Africa’s pre-Columbus presence in the ‘Americas’
Who were the original, indigenous Americans? In other words, who lived in the continents that we now know as North and South America before the arrival of Christopher Columbus in 1492?
Our initial thought might be that it is the “Native Americans”. These communities lived across the entire breadth of northern America before the arrival of Europeans (see Figure 1).
Through a decolonial perspective, one can see how the eventual border division between the USA and Canada and then their further divisions into states and provinces did not consider indigenous cultural formations.
The colonial division of territory equally affected indigenous peoples who lived to the South of the present-day United States of America.
But – when we probe further into history, we find that some of the ancestors of whom we know today as “Native Americans” arrived from Africa long before Columbus did in 1492. There are multiple sources of evidence of the early African presence in pre-Columbus America. Two of those are the pyramids in the western hemisphere and statues of ancient Africans.
There are few places in the world with ancient pyramids. Africa has the most. Africa’s oldest pyramid is Djoser. It was built between 2667-2648 BC (see Figure 2).
If we take a look at the pyramids in South America, including in Mexico, we find very similar architecture. In fact, structures in this region appear to outdate those of ancient Kemet (Egypt). Kemet means “land of the black”.
The Huaca Prieta Temple (see Figure 3) that is located in present day Peru is dated at approximately 7,800 years ago. This pre-dates the Djoser Pyramid in ancient Kemet. This fact has profound significance for how Africans re-build our post-colonial / knowledge systems. It also shapes how we view our relationships with people in South America and the rest of the world.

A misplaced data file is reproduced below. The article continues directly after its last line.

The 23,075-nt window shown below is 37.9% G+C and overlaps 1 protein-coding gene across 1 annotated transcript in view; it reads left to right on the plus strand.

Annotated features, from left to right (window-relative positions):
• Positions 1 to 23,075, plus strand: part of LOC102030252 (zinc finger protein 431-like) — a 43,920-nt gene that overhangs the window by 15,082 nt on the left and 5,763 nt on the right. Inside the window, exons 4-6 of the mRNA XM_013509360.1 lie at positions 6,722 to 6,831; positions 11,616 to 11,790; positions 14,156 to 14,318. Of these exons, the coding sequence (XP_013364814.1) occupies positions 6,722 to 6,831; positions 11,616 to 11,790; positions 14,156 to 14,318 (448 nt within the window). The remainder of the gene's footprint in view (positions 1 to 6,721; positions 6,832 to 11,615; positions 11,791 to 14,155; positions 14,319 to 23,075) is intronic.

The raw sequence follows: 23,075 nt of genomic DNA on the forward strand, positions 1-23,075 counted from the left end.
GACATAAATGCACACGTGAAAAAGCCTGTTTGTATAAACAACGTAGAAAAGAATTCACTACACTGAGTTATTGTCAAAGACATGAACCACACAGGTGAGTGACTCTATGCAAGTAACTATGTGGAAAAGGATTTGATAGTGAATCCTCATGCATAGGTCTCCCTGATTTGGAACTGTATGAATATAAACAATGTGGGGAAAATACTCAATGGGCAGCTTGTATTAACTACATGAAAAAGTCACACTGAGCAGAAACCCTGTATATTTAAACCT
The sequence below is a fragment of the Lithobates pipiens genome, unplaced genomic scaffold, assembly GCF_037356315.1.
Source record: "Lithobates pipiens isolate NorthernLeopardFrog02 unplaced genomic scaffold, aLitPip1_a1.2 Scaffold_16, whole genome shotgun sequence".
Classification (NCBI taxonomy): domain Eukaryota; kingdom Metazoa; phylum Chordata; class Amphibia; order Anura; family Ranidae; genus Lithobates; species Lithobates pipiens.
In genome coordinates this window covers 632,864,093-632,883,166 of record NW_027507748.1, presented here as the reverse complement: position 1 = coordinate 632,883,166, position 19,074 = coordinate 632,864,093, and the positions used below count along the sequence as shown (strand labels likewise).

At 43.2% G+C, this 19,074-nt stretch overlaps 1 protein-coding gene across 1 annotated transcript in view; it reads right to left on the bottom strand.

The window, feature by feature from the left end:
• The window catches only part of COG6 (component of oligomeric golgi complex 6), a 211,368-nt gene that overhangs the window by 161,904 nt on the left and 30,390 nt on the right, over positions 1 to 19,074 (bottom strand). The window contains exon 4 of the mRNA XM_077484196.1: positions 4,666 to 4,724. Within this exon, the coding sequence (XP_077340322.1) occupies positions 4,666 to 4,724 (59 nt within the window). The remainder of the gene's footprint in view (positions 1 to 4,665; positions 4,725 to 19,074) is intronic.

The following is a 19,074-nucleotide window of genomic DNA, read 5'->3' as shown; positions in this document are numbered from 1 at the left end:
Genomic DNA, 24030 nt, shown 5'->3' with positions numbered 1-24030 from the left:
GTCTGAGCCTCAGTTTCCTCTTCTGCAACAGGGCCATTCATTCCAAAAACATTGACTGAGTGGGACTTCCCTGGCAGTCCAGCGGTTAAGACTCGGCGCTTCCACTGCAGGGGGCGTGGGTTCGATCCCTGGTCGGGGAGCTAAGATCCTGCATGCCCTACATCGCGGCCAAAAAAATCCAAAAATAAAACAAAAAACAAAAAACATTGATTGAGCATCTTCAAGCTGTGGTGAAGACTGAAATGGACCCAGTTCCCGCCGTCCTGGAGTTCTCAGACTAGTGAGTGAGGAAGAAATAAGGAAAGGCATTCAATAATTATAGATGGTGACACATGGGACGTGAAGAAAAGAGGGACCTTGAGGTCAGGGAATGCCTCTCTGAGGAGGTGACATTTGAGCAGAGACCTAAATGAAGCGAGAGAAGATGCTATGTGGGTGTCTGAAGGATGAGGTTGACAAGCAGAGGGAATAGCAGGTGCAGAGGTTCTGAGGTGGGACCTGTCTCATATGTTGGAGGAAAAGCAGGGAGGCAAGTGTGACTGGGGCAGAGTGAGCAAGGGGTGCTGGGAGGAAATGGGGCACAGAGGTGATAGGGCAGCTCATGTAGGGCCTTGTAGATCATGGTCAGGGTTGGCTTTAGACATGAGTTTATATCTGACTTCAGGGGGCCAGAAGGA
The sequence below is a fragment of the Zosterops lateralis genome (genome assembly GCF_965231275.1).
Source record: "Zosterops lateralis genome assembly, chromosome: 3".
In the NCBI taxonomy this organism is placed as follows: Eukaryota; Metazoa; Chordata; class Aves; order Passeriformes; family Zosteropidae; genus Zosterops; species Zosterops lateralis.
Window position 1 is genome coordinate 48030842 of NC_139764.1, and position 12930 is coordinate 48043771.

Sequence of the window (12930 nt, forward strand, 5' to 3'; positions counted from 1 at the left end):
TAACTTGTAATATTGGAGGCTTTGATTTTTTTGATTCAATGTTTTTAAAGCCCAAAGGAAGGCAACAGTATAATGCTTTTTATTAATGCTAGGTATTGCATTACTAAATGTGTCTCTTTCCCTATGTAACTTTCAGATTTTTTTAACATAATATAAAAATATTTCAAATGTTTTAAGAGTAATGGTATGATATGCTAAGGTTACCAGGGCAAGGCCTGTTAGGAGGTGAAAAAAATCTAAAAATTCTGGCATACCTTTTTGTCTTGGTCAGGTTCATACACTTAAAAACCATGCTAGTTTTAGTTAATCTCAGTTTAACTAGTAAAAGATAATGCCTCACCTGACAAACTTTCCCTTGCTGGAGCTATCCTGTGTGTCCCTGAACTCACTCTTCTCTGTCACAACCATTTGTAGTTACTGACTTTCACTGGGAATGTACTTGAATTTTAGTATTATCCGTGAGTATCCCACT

This is only one pyramid from ancient Peru and South America. Consider, also, ancient statues from this region that evidence the African presence in the ancient “West”.
The intention is not to culturally appropriate the culture of South Americans. DNA studies of the people living there now would be interesting. People living there now are equally welcome to acknowledge and claim their African heritage.
Genetically and linguistically, the Khoe San are more ancient. Nevertheless, the reader is encouraged to apply their own sight and interpretation and determine what they see in these images. Feel free to challenge the writer in the comments.
Consider the Olmecs (Figure 4) of South America who lived around 2,500 B.C. and flourished right through to 1,800-1,600 B.C. This is roughly the same time Nguni language speakers arrived in southern Africa > 1,800 BC. Again, interpret the image critically.
We need to ask ourselves – as Africans in the south of the continent and globally – why is this information not readily available to our children in their curricula? Part of the value of such knowledge is that it challenges Africans to geographically think outside of the continent.
For example, if the Huaca Prieta Temple pre-dates pyramids in ancient Kemet/Egypt, what did those knowledge systems include and what is the relevance of the knowledge of those Ancestors to us here in the south of the African Homeland and where ever we live?
Again – this should be taught, shared, distributed and discussed with the children and the masses of African people.